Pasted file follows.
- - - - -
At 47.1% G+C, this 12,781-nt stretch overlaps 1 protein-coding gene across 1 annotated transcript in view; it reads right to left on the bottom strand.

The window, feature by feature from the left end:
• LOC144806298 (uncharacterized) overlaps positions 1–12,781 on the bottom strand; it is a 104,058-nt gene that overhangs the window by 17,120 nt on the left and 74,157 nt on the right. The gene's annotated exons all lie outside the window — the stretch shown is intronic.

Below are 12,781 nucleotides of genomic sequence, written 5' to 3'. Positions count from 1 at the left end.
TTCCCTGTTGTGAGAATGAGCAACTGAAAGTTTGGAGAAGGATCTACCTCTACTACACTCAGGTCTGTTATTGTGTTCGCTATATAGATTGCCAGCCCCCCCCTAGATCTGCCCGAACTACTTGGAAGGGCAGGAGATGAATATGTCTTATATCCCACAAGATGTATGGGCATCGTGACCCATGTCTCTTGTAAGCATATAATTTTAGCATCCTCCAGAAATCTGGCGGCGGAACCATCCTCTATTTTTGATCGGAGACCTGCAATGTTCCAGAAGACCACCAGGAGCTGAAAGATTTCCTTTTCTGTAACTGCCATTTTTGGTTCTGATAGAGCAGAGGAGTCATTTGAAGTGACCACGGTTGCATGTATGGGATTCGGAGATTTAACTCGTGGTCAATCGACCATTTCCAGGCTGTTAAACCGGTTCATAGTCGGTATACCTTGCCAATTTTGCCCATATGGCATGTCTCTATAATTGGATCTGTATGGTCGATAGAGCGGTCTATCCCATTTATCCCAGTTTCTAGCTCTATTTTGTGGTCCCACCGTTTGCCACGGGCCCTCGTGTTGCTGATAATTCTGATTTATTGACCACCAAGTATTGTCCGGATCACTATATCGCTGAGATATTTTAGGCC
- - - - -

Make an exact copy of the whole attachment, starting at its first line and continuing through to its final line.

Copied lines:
At 47.1% G+C, this 12,781-nt stretch overlaps 1 protein-coding gene across 1 annotated transcript in view; it reads right to left on the bottom strand.

The window, feature by feature from the left end:
• LOC144806298 (uncharacterized) overlaps positions 1–12,781 on the bottom strand; it is a 104,058-nt gene that overhangs the window by 17,120 nt on the left and 74,157 nt on the right. The gene's annotated exons all lie outside the window — the stretch shown is intronic.

Below are 12,781 nucleotides of genomic sequence, written 5' to 3'. Positions count from 1 at the left end.
TTCCCTGTTGTGAGAATGAGCAACTGAAAGTTTGGAGAAGGATCTACCTCTACTACACTCAGGTCTGTTATTGTGTTCGCTATATAGATTGCCAGCCCCCCCCTAGATCTGCCCGAACTACTTGGAAGGGCAGGAGATGAATATGTCTTATATCCCACAAGATGTATGGGCATCGTGACCCATGTCTCTTGTAAGCATATAATTTTAGCATCCTCCAGAAATCTGGCGGCGGAACCATCCTCTATTTTTGATCGGAGACCTGCAATGTTCCAGAAGACCACCAGGAGCTGAAAGATTTCCTTTTCTGTAACTGCCATTTTTGGTTCTGATAGAGCAGAGGAGTCATTTGAAGTGACCACGGTTGCATGTATGGGATTCGGAGATTTAACTCGTGGTCAATCGACCATTTCCAGGCTGTTAAACCGGTTCATAGTCGGTATACCTTGCCAATTTTGCCCATATGGCATGTCTCTATAATTGGATCTGTATGGTCGATAGAGCGGTCTATCCCATTTATCCCAGTTTCTAGCTCTATTTTGTGGTCCCACCGTTTGCCACGGGCCCTCGTGTTGCTGATAATTCTGATTTATTGACCACCAAGTATTGTCCGGATCACTATATCGCTGAGATATTTTAGGCC